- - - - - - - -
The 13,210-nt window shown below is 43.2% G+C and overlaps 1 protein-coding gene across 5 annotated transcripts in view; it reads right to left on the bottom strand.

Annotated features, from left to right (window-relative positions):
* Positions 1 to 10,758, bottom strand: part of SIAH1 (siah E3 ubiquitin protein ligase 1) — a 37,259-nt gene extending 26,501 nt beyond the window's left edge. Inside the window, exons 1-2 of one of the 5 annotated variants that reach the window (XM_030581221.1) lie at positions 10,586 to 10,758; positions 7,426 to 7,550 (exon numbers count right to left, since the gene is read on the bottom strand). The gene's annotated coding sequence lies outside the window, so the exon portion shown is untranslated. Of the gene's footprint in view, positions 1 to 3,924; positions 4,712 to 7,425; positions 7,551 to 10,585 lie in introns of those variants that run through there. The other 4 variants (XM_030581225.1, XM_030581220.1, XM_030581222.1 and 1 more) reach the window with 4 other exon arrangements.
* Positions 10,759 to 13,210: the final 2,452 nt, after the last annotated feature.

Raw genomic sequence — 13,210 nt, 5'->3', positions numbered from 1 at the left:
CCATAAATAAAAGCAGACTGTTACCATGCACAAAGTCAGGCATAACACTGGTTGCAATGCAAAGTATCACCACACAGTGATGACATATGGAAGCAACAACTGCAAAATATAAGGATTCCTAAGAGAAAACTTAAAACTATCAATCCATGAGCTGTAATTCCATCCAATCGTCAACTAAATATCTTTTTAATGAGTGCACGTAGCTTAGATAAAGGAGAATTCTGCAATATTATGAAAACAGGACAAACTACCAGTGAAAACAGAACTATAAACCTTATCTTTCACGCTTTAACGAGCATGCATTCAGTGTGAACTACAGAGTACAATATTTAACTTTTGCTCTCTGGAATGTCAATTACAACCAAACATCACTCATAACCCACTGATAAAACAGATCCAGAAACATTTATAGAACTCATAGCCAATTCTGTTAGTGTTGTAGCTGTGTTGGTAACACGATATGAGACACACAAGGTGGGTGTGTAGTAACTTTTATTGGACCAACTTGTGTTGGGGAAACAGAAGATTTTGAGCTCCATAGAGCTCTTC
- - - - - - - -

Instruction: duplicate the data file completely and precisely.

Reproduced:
The 13,210-nt window shown below is 43.2% G+C and overlaps 1 protein-coding gene across 5 annotated transcripts in view; it reads right to left on the bottom strand.

Annotated features, from left to right (window-relative positions):
* Positions 1 to 10,758, bottom strand: part of SIAH1 (siah E3 ubiquitin protein ligase 1) — a 37,259-nt gene extending 26,501 nt beyond the window's left edge. Inside the window, exons 1-2 of one of the 5 annotated variants that reach the window (XM_030581221.1) lie at positions 10,586 to 10,758; positions 7,426 to 7,550 (exon numbers count right to left, since the gene is read on the bottom strand). The gene's annotated coding sequence lies outside the window, so the exon portion shown is untranslated. Of the gene's footprint in view, positions 1 to 3,924; positions 4,712 to 7,425; positions 7,551 to 10,585 lie in introns of those variants that run through there. The other 4 variants (XM_030581225.1, XM_030581220.1, XM_030581222.1 and 1 more) reach the window with 4 other exon arrangements.
* Positions 10,759 to 13,210: the final 2,452 nt, after the last annotated feature.

Raw genomic sequence — 13,210 nt, 5'->3', positions numbered from 1 at the left:
CCATAAATAAAAGCAGACTGTTACCATGCACAAAGTCAGGCATAACACTGGTTGCAATGCAAAGTATCACCACACAGTGATGACATATGGAAGCAACAACTGCAAAATATAAGGATTCCTAAGAGAAAACTTAAAACTATCAATCCATGAGCTGTAATTCCATCCAATCGTCAACTAAATATCTTTTTAATGAGTGCACGTAGCTTAGATAAAGGAGAATTCTGCAATATTATGAAAACAGGACAAACTACCAGTGAAAACAGAACTATAAACCTTATCTTTCACGCTTTAACGAGCATGCATTCAGTGTGAACTACAGAGTACAATATTTAACTTTTGCTCTCTGGAATGTCAATTACAACCAAACATCACTCATAACCCACTGATAAAACAGATCCAGAAACATTTATAGAACTCATAGCCAATTCTGTTAGTGTTGTAGCTGTGTTGGTAACACGATATGAGACACACAAGGTGGGTGTGTAGTAACTTTTATTGGACCAACTTGTGTTGGGGAAACAGAAGATTTTGAGCTCCATAGAGCTCTTC